• Revision 6: Review editor/agent/beta reader feedback. Incorporate where necessary.
  • Revision 7: Historical details confirmation, polish, trim, flesh out missing details of character, family, etc.
  • Revision 8: Read through. Polish And trim where needed.
  • Revision 9: Audio review in Word. This step has replaced my old “robot read,” where I read every word, syllable by syllable, to find missing words. Word does it better.

1. Drinking. 

    A. Soda water. My favorite non-alcoholic drink.

    B. Wine (with meals). Mostly Chianti. 

    C. Dewar’s White Label, in case you ever get asked a trivia question about me. 

Signing off now. The sun is over the yardarm.


Keenan Powell said...

I love that Word text to voice function. Each pass with that eliminates another two passes for me. The lost words are my bane, not just failing to write them but I tend to drop articles when speaking my own made-up dialect. Can't wait to read your new book. If you need another beta, you know where to find me!

Coni Tracki said...

Very interesting to see the creative process and a tiny look into your brain. Love that you share it.

James L’Etoile said...

I’m going to have to try the Word text to voice feature. I’ve been on the fence, but you’ve convinced me, Jim. Very nice pandemic production level!

Susan C Shea said...

Practically a textbook on how to write a novel. I'm impressed but it makes me cringe at my own procrastination.

Rita said...

Personally, I think the cooking (eating part) and drinking (B & C) have been the best remedies. As others have mentioned, I had no idea Word has that feature-might have to try it with my high schoolers as they HATE to proofread their work (1. They are too lazy and 2. They are delusional and actually think their work is print ready).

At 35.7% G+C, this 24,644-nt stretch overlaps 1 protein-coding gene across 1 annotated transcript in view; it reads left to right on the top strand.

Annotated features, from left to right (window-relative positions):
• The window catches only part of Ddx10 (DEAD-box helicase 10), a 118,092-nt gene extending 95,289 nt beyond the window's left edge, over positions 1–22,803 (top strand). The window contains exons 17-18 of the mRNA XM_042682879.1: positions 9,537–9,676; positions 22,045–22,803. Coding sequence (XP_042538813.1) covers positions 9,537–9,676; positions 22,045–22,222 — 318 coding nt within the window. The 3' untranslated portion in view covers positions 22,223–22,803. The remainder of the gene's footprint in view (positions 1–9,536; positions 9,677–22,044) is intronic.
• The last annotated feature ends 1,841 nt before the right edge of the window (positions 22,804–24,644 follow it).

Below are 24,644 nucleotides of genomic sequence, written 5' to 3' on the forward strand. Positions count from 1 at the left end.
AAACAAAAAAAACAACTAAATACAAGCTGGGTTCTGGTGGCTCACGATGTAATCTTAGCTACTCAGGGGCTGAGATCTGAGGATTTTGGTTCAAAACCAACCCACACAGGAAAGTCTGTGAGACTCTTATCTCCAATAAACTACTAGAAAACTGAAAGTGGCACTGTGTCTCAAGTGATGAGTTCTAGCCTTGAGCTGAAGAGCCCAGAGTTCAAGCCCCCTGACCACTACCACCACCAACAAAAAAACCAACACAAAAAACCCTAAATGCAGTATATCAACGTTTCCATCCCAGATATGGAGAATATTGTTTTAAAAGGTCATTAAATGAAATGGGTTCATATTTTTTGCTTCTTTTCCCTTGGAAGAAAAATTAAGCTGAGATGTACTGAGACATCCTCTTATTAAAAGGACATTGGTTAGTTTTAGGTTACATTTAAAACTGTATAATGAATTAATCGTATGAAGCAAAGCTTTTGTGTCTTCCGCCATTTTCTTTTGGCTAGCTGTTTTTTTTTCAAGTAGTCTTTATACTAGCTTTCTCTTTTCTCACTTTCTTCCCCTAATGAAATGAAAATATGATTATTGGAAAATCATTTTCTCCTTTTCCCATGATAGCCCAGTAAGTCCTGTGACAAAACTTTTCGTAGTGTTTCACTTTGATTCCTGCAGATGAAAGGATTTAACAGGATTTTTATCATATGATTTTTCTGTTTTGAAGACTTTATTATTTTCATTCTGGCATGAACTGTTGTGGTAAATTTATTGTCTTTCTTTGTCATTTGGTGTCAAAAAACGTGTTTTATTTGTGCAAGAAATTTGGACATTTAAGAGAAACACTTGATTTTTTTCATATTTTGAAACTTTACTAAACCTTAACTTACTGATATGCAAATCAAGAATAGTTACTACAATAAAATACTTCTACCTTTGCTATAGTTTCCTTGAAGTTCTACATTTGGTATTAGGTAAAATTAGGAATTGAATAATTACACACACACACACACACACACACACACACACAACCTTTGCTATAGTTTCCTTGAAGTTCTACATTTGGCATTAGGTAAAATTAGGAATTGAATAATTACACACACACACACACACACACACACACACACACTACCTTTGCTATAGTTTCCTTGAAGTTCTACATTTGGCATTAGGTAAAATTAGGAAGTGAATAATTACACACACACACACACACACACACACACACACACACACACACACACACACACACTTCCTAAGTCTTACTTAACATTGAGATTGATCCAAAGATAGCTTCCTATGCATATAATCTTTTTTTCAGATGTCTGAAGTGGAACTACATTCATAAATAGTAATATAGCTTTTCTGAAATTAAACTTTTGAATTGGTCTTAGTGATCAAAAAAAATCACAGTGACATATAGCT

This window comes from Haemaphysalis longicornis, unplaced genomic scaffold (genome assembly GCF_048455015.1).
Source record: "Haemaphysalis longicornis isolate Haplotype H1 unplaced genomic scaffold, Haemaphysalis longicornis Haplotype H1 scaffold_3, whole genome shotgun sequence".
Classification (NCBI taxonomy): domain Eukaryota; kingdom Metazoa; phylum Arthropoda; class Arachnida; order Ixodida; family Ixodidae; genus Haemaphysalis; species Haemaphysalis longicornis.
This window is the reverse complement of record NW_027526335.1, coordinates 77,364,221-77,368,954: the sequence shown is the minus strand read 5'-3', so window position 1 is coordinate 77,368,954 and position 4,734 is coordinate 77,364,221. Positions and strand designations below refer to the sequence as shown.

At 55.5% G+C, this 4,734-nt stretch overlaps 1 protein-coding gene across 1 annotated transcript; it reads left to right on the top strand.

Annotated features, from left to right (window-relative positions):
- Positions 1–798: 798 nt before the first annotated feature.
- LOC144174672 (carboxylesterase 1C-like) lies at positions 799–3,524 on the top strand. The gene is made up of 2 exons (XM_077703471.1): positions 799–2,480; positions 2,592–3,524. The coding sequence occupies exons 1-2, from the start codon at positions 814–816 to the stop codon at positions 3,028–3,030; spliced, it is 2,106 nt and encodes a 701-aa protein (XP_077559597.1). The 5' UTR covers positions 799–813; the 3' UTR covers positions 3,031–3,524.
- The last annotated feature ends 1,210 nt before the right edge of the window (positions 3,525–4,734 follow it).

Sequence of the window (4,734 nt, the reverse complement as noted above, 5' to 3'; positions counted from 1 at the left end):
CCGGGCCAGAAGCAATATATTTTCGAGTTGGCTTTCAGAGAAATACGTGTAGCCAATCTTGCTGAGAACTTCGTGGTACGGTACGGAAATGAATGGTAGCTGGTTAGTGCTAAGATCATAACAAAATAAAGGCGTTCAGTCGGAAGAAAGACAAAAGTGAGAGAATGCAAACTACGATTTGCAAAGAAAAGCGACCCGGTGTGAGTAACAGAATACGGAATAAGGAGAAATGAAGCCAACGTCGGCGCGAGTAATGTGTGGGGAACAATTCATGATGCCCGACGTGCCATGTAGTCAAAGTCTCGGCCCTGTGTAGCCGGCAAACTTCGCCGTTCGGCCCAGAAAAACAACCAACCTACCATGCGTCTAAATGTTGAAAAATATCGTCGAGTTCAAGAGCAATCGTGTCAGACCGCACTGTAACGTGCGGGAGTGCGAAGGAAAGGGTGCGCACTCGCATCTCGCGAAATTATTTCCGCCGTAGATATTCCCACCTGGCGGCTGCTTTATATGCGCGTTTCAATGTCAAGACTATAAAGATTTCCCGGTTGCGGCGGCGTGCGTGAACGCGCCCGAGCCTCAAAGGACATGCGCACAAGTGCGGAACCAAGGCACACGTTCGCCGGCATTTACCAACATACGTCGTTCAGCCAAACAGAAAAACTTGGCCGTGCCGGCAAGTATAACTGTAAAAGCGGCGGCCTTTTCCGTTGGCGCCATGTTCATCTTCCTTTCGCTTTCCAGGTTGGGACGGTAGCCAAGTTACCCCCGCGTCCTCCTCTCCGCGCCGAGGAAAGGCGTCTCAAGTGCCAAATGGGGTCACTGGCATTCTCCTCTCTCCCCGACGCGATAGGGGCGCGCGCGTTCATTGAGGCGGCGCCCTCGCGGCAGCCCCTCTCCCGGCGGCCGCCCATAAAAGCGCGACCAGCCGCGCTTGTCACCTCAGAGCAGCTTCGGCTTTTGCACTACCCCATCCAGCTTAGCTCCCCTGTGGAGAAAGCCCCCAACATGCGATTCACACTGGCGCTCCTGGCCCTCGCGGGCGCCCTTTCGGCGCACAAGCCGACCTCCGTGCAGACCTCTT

What about Ellie???

Nancy Cole Silverman said...

I’m looking forward to reading your book. I find India fascinating and I know you’ll do a wonderful job with the story. Thanks for the tips on word audio. I haven’t tried it, but if you do, I’ll give it a try.

James W. Ziskin said...

Great minds think alike, Keenan... You’re on the beta list.


James W. Ziskin said...

Thanks, Coni!


James W. Ziskin said...

Give it a try, Jim. It’s a great editing tool that no one expected.


James W. Ziskin said...

Rita, encourage your students to use it. And I agree on B and C. And Ellie Stone will be back. Spoiler alert: She makes a cameo appearance in this book. Well, not a cameo, but she’s mentioned a few times.


James W. Ziskin said...

Thanks, Nancy. Let me know if you want to read it early...


Susan Courtright said...

Thanks, Jim. I always keep your lists in a folder since you are uber organized. Be safe.

Ann said...

Great writing plan, Jim. Even if I don't write, I like to know the process. I look forward to drowning myself in the the monsoon.

Ann x

Gay Degani said...

So glad I caught this on Facebook. I haven't written a second novel, but short stories and flash stories still need to go through an extensive review and especially in regard to duplicate and left-out words. Never thought about Word having an audible ability!!! As I get older, there are more gaps that slip through. This will help as well as your other suggestions. Thanks!

Vinnie Hansen said...

Enjoyed your post, Jim. It made me feel better about saving my WIP as The Gun, Copy 10.

Craig Faustus Buck said...

Wow. How long does it take Word top read a 115,000 word book?

James W. Ziskin said...

Craig, you can modify the adding speed. Probably ages seven hours.


James W. Ziskin said...

Way to go, Vinnie!

James W. Ziskin said...

Thanks, Susan ad Ann!